Shortly after she came back from the CT was when she spoke those few words. Oh my goodness, I can not tell you the joy that filled my heart! It seems unlikely given how much sedation she had. But, Maia was quite alert even with that and pain medication. We quickly called family and posted here about the exciting news.
This lasted about 30 minutes, then I think she was exhausted (and probably sick of us trying to get her to talk more - lol!). The ICU resident came in to tell us that the MRI looked "overall better." He was very vague and I couldn't really get a sense of whether it was good news or bad. The CT scan results then came back normal which is reassuring on one hand. I'm thankful that they didn't find any abnormalities that would have required an additional surgery. On the other hand, it doesn't provide any insight in to where all of these bacteria have come from.
We were told that the neurosurgeon was going to come and talk to us about the MRI results. Mark and I had dinner and then he had to get home as a friend was coming over. Dr. K arrived about 9pm. He said that the results of the MRI showed no improvement in the fluid collections around Maia's brain. What?? In spite of the fact that she has drained nearly 1.5L of fluid from the space surrounding her brain, there has been no change. While this is concerning, the team is reassured by the fact that no infection has been found in the fluid cultures of these areas. Based on these two factors, the care team (neurosurgery, infectious disease, and intensive care) decided that the risks of leaving the drains in place outweighed the benefits.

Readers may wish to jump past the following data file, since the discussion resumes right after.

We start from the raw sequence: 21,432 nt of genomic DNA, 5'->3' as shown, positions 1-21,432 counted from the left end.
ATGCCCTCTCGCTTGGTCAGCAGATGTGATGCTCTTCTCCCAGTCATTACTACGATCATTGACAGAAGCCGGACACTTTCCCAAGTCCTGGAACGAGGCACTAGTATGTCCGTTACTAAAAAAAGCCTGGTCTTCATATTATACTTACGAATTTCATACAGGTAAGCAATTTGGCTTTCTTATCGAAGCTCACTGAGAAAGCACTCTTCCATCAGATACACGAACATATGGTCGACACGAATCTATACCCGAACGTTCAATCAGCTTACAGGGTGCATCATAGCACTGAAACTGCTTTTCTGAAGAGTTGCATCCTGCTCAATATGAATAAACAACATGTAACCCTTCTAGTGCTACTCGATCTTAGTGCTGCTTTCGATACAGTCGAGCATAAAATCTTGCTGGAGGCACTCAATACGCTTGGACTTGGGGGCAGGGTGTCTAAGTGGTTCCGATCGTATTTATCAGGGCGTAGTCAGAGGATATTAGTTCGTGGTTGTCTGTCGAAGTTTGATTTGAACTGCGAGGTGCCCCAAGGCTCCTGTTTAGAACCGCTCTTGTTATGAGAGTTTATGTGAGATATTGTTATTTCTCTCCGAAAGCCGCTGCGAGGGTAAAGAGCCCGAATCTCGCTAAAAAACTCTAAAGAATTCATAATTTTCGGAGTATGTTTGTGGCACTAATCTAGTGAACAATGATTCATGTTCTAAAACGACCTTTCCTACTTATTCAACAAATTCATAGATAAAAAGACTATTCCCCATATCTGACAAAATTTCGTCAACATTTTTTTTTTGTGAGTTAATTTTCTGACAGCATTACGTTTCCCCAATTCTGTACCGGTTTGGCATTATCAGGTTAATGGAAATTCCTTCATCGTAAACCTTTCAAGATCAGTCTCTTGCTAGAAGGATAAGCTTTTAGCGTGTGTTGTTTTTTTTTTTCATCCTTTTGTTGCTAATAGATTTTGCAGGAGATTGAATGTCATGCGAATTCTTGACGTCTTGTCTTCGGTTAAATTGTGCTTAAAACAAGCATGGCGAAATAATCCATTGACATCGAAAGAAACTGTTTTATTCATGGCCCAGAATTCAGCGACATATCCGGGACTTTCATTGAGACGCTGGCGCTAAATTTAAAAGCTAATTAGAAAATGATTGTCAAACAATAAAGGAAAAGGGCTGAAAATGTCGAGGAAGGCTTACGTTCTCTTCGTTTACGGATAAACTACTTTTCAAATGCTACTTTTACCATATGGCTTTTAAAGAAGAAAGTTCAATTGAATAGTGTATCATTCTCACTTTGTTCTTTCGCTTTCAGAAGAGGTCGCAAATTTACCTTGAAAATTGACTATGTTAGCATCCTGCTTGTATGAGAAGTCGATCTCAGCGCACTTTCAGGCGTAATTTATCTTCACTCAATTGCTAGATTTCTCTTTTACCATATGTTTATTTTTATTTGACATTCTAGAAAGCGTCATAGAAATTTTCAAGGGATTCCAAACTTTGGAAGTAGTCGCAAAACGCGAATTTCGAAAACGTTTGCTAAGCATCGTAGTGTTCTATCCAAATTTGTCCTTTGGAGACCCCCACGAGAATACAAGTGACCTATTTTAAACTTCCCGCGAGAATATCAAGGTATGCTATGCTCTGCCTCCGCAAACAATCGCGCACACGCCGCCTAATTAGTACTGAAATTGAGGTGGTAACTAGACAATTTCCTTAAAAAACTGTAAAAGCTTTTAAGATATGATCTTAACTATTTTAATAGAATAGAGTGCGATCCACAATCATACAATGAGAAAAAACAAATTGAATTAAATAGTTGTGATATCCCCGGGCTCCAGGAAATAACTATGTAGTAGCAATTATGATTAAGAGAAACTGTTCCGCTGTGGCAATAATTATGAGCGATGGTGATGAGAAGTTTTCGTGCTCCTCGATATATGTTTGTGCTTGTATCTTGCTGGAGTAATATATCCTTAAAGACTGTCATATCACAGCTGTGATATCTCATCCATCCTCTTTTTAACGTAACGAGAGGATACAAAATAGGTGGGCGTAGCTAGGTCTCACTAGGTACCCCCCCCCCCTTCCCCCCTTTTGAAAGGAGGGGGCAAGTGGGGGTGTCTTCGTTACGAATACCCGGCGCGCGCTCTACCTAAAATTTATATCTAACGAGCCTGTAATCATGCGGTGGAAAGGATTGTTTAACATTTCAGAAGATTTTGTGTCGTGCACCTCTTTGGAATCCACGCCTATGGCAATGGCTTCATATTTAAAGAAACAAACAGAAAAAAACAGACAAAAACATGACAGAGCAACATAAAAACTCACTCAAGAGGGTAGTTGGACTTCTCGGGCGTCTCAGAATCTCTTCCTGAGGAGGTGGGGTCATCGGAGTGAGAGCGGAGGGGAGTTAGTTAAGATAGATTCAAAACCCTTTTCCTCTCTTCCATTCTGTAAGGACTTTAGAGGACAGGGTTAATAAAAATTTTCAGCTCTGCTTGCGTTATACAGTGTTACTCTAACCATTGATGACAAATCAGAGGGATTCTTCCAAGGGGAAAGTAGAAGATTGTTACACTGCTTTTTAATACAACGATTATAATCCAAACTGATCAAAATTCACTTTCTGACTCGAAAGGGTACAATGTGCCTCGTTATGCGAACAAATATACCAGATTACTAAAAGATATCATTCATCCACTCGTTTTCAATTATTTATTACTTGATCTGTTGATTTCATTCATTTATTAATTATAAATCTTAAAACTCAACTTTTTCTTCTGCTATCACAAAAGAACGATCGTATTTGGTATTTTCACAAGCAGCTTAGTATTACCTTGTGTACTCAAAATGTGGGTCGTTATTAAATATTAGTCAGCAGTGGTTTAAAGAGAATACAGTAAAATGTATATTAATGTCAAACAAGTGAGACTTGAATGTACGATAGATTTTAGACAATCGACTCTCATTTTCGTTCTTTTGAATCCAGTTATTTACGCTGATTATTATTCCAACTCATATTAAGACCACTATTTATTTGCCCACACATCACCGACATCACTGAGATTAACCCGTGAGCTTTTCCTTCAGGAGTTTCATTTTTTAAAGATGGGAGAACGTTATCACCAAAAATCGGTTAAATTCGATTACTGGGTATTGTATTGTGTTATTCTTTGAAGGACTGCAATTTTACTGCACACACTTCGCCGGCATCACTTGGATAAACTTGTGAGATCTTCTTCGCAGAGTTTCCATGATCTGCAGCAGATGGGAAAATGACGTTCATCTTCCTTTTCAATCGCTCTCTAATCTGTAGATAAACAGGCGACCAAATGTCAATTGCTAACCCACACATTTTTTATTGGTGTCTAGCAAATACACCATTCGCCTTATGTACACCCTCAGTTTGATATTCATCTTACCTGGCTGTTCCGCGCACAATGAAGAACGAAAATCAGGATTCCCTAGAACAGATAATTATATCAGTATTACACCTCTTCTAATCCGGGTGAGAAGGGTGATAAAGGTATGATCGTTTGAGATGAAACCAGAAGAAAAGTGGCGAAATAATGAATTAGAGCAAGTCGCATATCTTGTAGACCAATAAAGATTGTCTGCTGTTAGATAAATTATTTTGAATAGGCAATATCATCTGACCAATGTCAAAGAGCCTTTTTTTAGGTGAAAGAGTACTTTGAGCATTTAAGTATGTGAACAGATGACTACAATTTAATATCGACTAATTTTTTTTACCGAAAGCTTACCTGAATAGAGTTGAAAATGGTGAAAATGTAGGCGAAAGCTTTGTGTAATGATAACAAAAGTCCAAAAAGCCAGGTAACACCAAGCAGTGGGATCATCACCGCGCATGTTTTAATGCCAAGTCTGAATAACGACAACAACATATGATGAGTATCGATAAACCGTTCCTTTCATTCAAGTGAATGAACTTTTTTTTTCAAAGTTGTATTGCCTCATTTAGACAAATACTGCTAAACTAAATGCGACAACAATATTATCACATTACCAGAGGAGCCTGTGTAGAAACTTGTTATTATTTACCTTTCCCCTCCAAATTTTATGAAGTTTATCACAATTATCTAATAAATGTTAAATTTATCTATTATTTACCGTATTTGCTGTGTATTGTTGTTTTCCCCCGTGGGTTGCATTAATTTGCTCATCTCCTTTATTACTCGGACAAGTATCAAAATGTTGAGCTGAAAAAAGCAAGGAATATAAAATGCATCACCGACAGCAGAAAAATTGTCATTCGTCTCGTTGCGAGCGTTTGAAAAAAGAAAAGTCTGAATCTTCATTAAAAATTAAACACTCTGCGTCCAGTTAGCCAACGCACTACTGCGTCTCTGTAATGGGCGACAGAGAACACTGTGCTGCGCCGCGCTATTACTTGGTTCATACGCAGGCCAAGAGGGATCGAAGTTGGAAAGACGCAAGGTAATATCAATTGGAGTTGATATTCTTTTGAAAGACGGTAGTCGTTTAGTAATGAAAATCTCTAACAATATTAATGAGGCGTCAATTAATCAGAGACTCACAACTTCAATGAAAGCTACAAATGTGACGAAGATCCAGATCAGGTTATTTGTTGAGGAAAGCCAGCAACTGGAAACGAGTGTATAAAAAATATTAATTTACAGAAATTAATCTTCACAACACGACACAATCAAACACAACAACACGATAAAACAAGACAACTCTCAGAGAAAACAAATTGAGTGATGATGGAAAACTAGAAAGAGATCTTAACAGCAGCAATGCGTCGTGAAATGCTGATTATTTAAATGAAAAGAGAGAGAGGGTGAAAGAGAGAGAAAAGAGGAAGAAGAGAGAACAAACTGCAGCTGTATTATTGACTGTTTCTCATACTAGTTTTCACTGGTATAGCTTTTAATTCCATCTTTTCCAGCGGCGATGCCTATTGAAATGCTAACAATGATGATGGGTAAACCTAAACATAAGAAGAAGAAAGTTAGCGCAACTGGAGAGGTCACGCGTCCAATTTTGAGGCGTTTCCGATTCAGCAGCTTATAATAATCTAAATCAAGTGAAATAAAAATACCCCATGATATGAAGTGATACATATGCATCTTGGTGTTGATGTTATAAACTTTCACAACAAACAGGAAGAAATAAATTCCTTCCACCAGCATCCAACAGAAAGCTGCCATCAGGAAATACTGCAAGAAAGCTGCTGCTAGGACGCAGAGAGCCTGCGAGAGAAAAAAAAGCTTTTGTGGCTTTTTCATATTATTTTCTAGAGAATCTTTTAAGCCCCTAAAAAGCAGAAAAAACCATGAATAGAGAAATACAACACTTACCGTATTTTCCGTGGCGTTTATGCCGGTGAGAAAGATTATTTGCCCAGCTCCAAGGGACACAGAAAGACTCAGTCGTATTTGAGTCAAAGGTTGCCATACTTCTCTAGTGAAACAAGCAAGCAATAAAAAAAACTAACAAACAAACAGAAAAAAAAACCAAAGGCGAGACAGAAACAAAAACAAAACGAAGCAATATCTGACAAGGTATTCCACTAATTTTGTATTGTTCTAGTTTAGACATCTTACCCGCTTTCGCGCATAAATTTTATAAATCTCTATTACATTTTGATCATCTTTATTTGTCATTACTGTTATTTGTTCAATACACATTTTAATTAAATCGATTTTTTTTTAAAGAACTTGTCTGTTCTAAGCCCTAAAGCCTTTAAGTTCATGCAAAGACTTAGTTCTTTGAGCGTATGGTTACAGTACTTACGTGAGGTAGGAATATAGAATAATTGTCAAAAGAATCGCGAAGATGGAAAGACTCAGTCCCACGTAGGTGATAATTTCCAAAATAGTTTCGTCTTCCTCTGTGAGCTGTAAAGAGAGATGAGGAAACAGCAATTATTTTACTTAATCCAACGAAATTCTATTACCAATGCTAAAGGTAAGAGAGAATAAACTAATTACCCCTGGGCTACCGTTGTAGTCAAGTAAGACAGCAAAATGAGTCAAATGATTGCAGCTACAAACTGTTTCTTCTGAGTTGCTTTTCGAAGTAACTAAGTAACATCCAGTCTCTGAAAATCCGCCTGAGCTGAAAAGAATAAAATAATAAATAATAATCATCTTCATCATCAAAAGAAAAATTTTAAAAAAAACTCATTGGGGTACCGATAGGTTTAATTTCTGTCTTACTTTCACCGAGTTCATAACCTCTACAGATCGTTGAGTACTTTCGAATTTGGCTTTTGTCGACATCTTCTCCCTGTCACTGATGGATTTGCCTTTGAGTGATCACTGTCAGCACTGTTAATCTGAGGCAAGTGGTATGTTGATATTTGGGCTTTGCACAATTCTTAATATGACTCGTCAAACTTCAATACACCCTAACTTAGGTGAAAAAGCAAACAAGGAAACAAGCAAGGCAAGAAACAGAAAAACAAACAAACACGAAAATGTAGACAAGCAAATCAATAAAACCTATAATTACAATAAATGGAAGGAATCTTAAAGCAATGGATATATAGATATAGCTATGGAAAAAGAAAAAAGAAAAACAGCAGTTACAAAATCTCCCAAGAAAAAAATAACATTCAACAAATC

So, Maia got some more pain medication and Dr. K removed 4 of the 5 drains. The EVD (extraventricular device) remains in place, but the ones lying on the surface of her brain are gone. It was so hard to try to calm Maia during this. She was in horrible pain and so anxious. To hear those gutteral cries was heart breaking. 3 of the 4 drains stopped bleeding on their own (apparently, they will close spontaneously), but the 4th kept bleeding. So, they had to give conscious sedation medication and suture that.
By the time we were finished, Maia's bed was a disaster. Because everything but the EVD drain was removed, I got to hold her while the nurses changed the bed. Talk about precious moments!! She's back in bed now. Mental status not as good, she's opening her eyes but that's about all. I'm sure that removing that tubing caused some irritation of her brain. Hopefully, this will be improved in the AM.
Today's events offer more questions than answers:
- Where did the infection come from?
- What do we do to prevent it from recurring?
- Where is the fluid outside her brain coming from and will it continue to build up? If so, what risks does that pose?
- How has this horrible infection affected Maia cognitively?